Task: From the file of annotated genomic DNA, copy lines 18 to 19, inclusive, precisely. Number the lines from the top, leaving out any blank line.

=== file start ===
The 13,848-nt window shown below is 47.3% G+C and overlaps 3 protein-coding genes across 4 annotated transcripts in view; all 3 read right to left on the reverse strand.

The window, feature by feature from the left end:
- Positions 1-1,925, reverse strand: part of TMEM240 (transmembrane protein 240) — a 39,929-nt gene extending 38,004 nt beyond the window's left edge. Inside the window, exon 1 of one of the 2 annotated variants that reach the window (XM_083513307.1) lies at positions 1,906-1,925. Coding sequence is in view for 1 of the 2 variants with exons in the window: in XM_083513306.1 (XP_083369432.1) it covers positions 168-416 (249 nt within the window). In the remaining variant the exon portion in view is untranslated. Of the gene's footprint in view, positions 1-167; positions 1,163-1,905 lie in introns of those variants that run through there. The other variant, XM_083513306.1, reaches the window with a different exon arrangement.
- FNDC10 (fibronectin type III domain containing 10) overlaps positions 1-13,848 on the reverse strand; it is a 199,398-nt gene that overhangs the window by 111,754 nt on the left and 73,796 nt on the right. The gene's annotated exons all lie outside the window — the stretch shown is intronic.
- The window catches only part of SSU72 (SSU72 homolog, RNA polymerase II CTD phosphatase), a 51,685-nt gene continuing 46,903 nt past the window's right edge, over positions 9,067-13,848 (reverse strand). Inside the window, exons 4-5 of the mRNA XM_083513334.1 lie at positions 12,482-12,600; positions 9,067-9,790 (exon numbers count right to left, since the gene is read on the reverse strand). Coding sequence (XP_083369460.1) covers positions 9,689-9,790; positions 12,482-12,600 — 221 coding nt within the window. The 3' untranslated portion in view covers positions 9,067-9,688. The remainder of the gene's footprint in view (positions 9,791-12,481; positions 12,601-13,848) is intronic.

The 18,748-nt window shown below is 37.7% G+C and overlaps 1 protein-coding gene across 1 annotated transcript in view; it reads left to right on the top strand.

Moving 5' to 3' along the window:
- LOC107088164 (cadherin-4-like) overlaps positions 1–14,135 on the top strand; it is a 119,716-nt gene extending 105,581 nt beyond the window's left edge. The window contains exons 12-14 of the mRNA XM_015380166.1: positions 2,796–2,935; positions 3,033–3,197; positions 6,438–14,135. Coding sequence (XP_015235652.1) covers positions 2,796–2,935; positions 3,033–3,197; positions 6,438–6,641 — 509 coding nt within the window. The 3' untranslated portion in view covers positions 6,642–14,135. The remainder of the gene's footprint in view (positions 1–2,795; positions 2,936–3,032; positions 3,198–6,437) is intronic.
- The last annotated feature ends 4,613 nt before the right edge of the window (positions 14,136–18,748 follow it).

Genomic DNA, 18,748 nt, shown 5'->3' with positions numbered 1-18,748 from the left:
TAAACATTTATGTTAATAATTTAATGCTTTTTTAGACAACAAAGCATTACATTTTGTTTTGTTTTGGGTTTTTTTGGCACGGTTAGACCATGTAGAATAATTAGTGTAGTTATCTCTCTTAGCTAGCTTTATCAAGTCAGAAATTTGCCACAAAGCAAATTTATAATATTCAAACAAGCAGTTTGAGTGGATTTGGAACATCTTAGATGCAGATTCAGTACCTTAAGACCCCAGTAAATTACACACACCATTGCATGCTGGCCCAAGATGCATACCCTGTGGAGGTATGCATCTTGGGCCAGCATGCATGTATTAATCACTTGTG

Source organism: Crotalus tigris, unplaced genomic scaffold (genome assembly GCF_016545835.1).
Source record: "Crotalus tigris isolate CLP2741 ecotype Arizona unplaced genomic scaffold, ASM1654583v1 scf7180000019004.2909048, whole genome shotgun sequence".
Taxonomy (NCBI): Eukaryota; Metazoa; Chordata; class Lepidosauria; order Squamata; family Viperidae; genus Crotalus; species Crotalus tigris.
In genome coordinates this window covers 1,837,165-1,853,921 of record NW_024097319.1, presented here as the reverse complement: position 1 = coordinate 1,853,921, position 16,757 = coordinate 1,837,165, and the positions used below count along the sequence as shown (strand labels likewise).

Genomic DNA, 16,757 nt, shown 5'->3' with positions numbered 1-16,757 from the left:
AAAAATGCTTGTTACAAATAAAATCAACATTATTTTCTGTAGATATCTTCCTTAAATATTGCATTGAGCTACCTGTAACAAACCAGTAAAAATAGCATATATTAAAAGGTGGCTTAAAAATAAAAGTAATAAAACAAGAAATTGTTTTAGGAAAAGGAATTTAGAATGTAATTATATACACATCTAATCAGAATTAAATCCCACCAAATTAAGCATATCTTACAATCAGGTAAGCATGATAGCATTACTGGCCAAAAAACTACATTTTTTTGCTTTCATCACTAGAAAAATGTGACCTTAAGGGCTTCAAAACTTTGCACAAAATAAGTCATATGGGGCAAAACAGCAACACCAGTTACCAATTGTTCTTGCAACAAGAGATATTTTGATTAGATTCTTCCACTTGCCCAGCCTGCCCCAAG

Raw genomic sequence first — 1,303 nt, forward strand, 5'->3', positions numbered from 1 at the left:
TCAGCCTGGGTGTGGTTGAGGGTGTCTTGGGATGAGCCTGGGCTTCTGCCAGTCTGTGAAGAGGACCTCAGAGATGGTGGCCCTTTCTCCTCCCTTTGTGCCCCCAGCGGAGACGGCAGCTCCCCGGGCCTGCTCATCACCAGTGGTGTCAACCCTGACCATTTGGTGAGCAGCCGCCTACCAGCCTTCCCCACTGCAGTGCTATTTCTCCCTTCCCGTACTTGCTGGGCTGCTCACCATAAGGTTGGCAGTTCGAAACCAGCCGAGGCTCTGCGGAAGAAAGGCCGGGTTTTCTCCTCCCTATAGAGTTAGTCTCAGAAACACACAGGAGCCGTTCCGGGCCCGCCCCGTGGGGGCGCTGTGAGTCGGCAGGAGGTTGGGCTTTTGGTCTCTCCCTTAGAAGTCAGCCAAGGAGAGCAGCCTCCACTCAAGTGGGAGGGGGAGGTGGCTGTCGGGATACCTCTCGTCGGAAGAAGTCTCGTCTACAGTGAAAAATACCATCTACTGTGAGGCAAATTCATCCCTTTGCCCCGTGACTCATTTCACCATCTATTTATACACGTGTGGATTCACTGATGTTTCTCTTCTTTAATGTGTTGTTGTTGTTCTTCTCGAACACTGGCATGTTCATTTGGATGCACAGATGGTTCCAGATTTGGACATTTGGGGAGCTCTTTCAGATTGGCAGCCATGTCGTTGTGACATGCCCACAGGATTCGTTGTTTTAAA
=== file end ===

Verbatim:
Raw genomic sequence first — 1,303 nt, forward strand, 5'->3', positions numbered from 1 at the left:
TCAGCCTGGGTGTGGTTGAGGGTGTCTTGGGATGAGCCTGGGCTTCTGCCAGTCTGTGAAGAGGACCTCAGAGATGGTGGCCCTTTCTCCTCCCTTTGTGCCCCCAGCGGAGACGGCAGCTCCCCGGGCCTGCTCATCACCAGTGGTGTCAACCCTGACCATTTGGTGAGCAGCCGCCTACCAGCCTTCCCCACTGCAGTGCTATTTCTCCCTTCCCGTACTTGCTGGGCTGCTCACCATAAGGTTGGCAGTTCGAAACCAGCCGAGGCTCTGCGGAAGAAAGGCCGGGTTTTCTCCTCCCTATAGAGTTAGTCTCAGAAACACACAGGAGCCGTTCCGGGCCCGCCCCGTGGGGGCGCTGTGAGTCGGCAGGAGGTTGGGCTTTTGGTCTCTCCCTTAGAAGTCAGCCAAGGAGAGCAGCCTCCACTCAAGTGGGAGGGGGAGGTGGCTGTCGGGATACCTCTCGTCGGAAGAAGTCTCGTCTACAGTGAAAAATACCATCTACTGTGAGGCAAATTCATCCCTTTGCCCCGTGACTCATTTCACCATCTATTTATACACGTGTGGATTCACTGATGTTTCTCTTCTTTAATGTGTTGTTGTTGTTCTTCTCGAACACTGGCATGTTCATTTGGATGCACAGATGGTTCCAGATTTGGACATTTGGGGAGCTCTTTCAGATTGGCAGCCATGTCGTTGTGACATGCCCACAGGATTCGTTGTTTTAAA